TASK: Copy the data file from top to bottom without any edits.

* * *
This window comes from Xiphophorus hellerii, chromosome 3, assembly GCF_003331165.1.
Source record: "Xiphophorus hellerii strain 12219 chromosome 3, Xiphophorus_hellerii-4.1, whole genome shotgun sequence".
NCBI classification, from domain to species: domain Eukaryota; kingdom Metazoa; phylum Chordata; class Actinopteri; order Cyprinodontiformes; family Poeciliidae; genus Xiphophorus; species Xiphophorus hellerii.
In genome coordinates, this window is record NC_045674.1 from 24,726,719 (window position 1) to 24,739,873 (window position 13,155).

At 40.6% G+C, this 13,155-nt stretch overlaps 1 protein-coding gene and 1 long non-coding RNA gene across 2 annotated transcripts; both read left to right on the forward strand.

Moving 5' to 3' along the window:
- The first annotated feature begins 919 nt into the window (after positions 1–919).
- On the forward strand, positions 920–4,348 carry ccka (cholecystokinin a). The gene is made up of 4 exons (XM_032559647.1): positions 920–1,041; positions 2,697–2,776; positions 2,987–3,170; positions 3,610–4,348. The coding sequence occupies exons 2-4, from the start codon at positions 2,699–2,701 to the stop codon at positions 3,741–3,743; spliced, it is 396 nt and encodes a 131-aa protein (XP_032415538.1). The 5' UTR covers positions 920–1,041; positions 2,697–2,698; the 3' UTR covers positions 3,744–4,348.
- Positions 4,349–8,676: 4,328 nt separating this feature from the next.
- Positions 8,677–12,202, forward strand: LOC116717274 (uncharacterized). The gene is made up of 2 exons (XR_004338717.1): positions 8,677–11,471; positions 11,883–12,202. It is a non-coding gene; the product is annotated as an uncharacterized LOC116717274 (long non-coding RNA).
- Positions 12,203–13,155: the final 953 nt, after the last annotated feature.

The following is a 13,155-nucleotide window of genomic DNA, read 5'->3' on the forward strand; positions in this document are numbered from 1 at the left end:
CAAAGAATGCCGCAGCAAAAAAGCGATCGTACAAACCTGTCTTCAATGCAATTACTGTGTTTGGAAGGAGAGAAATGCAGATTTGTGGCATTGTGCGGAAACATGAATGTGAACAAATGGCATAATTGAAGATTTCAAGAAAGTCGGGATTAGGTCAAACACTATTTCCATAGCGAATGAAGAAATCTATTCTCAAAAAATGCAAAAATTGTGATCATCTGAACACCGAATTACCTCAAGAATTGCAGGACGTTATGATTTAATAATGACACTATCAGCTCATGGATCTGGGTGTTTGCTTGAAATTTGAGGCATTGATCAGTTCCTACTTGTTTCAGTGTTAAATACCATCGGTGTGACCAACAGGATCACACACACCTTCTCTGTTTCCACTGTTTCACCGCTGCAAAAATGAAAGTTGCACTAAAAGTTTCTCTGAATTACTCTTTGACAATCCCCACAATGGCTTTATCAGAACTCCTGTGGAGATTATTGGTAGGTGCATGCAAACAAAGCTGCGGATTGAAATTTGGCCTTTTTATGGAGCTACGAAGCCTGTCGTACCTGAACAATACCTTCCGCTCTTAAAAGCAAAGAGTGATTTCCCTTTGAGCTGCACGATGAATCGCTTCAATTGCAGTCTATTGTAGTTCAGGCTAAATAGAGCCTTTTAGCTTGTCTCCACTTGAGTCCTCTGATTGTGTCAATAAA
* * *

This window comes from Xiphophorus hellerii, chromosome 3, assembly GCF_003331165.1.
Source record: "Xiphophorus hellerii strain 12219 chromosome 3, Xiphophorus_hellerii-4.1, whole genome shotgun sequence".
NCBI classification, from domain to species: domain Eukaryota; kingdom Metazoa; phylum Chordata; class Actinopteri; order Cyprinodontiformes; family Poeciliidae; genus Xiphophorus; species Xiphophorus hellerii.
In genome coordinates, this window is record NC_045674.1 from 24,726,719 (window position 1) to 24,739,873 (window position 13,155).

At 40.6% G+C, this 13,155-nt stretch overlaps 1 protein-coding gene and 1 long non-coding RNA gene across 2 annotated transcripts; both read left to right on the forward strand.

Moving 5' to 3' along the window:
- The first annotated feature begins 919 nt into the window (after positions 1–919).
- On the forward strand, positions 920–4,348 carry ccka (cholecystokinin a). The gene is made up of 4 exons (XM_032559647.1): positions 920–1,041; positions 2,697–2,776; positions 2,987–3,170; positions 3,610–4,348. The coding sequence occupies exons 2-4, from the start codon at positions 2,699–2,701 to the stop codon at positions 3,741–3,743; spliced, it is 396 nt and encodes a 131-aa protein (XP_032415538.1). The 5' UTR covers positions 920–1,041; positions 2,697–2,698; the 3' UTR covers positions 3,744–4,348.
- Positions 4,349–8,676: 4,328 nt separating this feature from the next.
- Positions 8,677–12,202, forward strand: LOC116717274 (uncharacterized). The gene is made up of 2 exons (XR_004338717.1): positions 8,677–11,471; positions 11,883–12,202. It is a non-coding gene; the product is annotated as an uncharacterized LOC116717274 (long non-coding RNA).
- Positions 12,203–13,155: the final 953 nt, after the last annotated feature.

The following is a 13,155-nucleotide window of genomic DNA, read 5'->3' on the forward strand; positions in this document are numbered from 1 at the left end:
CAAAGAATGCCGCAGCAAAAAAGCGATCGTACAAACCTGTCTTCAATGCAATTACTGTGTTTGGAAGGAGAGAAATGCAGATTTGTGGCATTGTGCGGAAACATGAATGTGAACAAATGGCATAATTGAAGATTTCAAGAAAGTCGGGATTAGGTCAAACACTATTTCCATAGCGAATGAAGAAATCTATTCTCAAAAAATGCAAAAATTGTGATCATCTGAACACCGAATTACCTCAAGAATTGCAGGACGTTATGATTTAATAATGACACTATCAGCTCATGGATCTGGGTGTTTGCTTGAAATTTGAGGCATTGATCAGTTCCTACTTGTTTCAGTGTTAAATACCATCGGTGTGACCAACAGGATCACACACACCTTCTCTGTTTCCACTGTTTCACCGCTGCAAAAATGAAAGTTGCACTAAAAGTTTCTCTGAATTACTCTTTGACAATCCCCACAATGGCTTTATCAGAACTCCTGTGGAGATTATTGGTAGGTGCATGCAAACAAAGCTGCGGATTGAAATTTGGCCTTTTTATGGAGCTACGAAGCCTGTCGTACCTGAACAATACCTTCCGCTCTTAAAAGCAAAGAGTGATTTCCCTTTGAGCTGCACGATGAATCGCTTCAATTGCAGTCTATTGTAGTTCAGGCTAAATAGAGCCTTTTAGCTTGTCTCCACTTGAGTCCTCTGATTGTGTCAATAAA